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Stib drivers lose court case over pandemic working conditions
Drivers for Brussels public transport operator Stib who stopped working during the pandemic due to what they described as an exposure to "serious and immediate danger" have lost their case at an employment tribunal.
The drivers were deprived of a portion of their salary after invoking their "right to withdraw" in May 2020, Le Soir reports, arguing that their duties put them in harm’s way by exposing them to Covid.
But the Brussels labour court stated in its ruling that the conditions for exercising this right were not met.
On 11 and 17 May 2020, when Belgium was emerging from its first coronavirus shutdown, more than 1,000 Stib staff refused to take up their duties.
Management had just decided to reduce the security measures designed to protect staff, including a reinstatement of split shifts, which involve drivers taking breaks mid-route and handing over to a replacement driver without the cab being disinfected.
Stib withdrew pay from drivers who refused to work in the wake of this rollback of safety measures, saying the absences were unjustified.
About 250 of the affected drivers brought proceedings before the Brussels labour court in January 2021, seeking payment for those days.
In its judgement, the court recognised the effectiveness of the right to withdrawal but considered that in the circumstances, the conditions for invoking it were not met, claiming that the reduction in safety measures did not expose the tram or bus drivers to serious and immediate danger.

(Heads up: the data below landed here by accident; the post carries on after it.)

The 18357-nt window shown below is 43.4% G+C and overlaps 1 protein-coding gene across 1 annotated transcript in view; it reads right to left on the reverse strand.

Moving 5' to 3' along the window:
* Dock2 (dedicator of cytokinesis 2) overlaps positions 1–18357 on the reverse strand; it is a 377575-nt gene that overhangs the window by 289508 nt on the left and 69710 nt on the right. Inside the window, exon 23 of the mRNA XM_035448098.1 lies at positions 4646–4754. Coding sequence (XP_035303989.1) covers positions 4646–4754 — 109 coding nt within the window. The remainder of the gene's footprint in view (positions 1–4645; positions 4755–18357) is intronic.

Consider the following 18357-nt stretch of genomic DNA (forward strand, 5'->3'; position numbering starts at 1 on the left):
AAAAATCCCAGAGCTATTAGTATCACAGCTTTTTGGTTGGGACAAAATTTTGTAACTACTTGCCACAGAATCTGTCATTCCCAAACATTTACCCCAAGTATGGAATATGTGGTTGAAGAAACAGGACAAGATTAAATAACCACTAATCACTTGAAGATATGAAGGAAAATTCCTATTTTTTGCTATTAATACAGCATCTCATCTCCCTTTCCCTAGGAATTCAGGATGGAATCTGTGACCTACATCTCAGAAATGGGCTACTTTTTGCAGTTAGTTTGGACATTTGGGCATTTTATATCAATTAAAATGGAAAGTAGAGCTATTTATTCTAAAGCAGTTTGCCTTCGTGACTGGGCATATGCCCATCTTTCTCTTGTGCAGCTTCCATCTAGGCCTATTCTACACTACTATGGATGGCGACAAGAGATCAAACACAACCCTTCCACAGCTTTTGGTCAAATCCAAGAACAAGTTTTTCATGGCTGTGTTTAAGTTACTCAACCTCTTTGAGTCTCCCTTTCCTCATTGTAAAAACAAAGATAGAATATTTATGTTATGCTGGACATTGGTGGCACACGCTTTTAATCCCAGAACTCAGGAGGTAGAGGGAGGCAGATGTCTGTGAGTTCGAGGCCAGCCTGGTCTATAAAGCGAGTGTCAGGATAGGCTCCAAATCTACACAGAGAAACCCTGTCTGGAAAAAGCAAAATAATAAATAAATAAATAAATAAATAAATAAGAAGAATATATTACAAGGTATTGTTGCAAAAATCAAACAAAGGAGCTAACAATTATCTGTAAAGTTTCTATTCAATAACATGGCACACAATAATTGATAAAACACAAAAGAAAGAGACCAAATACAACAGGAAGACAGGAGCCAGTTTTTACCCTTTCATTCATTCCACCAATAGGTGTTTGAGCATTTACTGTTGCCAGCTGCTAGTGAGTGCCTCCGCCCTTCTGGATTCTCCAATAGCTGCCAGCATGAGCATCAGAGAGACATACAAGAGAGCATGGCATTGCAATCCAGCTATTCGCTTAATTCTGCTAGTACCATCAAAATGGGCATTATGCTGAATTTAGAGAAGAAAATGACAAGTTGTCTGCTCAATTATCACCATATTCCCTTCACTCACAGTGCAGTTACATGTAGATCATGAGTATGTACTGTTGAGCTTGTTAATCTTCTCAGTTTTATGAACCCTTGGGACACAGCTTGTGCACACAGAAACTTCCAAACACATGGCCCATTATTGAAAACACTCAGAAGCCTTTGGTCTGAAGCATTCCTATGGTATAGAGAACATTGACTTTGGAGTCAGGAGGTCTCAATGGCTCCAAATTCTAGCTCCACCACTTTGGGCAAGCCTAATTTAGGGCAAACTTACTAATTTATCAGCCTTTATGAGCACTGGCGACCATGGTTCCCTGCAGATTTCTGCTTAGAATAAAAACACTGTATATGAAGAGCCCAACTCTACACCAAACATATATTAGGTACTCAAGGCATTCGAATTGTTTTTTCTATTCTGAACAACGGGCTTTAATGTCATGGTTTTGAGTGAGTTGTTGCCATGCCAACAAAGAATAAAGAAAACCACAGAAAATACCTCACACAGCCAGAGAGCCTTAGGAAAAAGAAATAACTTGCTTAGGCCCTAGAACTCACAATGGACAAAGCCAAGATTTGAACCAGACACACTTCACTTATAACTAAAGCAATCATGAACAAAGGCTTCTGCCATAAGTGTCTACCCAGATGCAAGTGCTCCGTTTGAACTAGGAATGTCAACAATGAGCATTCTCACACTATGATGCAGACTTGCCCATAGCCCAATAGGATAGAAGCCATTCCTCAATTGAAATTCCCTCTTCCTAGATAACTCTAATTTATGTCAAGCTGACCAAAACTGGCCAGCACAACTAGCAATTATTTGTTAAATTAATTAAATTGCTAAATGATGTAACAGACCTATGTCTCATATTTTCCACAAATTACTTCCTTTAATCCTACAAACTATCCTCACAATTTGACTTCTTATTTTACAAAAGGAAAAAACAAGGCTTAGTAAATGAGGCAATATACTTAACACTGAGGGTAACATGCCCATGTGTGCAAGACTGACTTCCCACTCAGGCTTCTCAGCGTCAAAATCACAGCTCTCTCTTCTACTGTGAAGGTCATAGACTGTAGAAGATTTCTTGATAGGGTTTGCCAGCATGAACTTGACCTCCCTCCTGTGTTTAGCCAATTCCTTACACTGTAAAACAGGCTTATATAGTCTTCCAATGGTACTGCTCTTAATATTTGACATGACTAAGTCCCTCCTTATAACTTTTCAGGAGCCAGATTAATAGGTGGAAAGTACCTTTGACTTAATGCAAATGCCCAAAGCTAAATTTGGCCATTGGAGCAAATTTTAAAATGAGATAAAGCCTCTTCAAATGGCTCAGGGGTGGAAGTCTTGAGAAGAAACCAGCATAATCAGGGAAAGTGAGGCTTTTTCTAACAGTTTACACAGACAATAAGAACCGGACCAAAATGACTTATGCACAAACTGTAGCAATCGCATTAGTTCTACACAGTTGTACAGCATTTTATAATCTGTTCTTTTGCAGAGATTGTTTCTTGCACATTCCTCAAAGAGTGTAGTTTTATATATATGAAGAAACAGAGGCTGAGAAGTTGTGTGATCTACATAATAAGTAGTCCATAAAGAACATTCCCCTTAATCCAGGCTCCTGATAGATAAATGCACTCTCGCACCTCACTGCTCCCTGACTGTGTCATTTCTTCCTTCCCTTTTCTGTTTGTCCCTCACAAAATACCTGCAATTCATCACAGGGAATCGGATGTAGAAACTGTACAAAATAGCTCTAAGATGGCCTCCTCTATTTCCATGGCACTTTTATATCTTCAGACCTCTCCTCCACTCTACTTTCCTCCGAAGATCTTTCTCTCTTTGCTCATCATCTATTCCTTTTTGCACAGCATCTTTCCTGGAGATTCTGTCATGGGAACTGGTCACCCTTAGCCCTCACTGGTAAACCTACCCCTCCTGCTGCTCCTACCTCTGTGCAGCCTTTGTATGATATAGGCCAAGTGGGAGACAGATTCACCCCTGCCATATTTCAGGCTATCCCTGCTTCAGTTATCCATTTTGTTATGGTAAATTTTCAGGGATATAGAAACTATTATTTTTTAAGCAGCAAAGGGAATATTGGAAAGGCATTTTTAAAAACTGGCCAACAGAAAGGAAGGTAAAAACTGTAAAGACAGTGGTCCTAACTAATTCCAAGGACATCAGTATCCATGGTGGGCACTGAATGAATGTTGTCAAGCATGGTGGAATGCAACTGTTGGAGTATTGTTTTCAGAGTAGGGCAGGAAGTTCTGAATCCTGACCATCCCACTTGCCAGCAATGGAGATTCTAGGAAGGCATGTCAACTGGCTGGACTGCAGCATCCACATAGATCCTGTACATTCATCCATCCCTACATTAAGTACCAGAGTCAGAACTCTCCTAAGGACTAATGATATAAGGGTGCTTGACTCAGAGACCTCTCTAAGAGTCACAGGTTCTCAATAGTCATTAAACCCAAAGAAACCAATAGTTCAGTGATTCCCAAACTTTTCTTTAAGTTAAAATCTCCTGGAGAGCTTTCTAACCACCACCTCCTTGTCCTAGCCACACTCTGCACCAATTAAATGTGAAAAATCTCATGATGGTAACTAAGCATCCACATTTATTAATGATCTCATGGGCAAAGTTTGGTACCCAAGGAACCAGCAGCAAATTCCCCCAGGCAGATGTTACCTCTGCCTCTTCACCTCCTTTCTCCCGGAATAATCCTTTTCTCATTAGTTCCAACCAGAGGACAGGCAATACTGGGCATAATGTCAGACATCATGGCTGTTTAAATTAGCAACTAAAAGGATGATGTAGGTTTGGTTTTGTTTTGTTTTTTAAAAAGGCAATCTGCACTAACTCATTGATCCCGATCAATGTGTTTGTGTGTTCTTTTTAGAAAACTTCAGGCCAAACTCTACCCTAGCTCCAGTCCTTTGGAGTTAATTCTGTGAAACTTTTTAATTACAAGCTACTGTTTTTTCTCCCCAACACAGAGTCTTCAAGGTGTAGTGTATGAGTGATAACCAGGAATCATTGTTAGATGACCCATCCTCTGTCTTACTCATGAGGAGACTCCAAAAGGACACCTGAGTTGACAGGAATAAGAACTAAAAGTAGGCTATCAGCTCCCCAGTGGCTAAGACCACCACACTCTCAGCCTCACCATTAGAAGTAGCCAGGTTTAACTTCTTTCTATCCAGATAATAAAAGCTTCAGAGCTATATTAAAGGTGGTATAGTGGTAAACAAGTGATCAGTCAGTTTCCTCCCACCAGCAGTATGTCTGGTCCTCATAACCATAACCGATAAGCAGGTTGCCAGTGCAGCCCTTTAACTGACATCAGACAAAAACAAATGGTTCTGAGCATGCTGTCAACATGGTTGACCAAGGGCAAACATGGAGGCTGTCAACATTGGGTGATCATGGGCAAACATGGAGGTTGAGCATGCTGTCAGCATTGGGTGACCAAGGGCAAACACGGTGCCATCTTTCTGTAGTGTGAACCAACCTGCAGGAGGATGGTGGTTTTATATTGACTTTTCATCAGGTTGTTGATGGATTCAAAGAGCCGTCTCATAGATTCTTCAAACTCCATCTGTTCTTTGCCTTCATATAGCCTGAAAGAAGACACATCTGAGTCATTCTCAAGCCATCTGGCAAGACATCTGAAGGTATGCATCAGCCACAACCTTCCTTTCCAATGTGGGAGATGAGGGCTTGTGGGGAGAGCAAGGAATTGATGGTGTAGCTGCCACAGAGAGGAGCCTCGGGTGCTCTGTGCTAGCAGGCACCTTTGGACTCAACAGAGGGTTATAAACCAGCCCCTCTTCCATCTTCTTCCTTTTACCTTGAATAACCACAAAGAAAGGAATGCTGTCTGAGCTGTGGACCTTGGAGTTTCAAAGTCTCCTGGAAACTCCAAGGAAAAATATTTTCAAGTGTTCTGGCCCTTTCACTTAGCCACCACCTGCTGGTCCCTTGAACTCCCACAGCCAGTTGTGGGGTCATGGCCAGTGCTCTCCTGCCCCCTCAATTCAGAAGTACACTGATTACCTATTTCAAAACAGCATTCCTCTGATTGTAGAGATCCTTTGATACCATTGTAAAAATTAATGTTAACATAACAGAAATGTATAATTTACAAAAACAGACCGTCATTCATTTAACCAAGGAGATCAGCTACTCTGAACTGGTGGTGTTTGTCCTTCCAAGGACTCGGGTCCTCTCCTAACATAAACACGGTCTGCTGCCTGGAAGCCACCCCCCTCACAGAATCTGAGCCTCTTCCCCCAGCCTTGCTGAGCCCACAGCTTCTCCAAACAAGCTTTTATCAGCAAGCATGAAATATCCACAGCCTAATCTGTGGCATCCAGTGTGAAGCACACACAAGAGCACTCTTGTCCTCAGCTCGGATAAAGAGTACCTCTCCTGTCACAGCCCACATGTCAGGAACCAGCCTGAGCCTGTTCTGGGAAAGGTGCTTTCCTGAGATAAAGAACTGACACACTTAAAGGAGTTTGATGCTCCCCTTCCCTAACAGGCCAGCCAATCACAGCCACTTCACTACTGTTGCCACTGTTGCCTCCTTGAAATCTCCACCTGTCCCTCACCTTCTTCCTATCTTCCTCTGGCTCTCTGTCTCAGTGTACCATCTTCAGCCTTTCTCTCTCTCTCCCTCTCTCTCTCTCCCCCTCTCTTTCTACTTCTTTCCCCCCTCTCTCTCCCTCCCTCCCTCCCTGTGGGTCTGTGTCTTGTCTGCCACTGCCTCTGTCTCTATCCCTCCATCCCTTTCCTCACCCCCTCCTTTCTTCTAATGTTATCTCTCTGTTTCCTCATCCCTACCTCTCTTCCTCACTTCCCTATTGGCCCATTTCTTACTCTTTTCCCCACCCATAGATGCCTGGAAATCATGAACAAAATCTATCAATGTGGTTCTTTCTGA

The court did, however, consider that Stib committed a series of failures in the implementation of its decision, including the lack of any risk analysis before modifying the safety measures, the fact that the committee for prevention and protection at work was not consulted before any decision was taken, and the fact that the workers were not involved in the process.
“Given the unprecedented circumstances, Stib was not able to follow in full the form established by the welfare code,” the ruling states.
“For example, as a precautionary measure, restricted face-to-face meetings were initially organised before the Stib was technically able to set up remote meetings in which all delegates could participate. This does not, however, call into question the relevance of the protection measures put in place for its workers by the company.”
For its handling of the implementation of safety measures, the court ordered the company to pay a symbolic €1 to each of the claimants as moral damages.
The employees and their lawyer will consider appealing after reviewing the formal written judgment.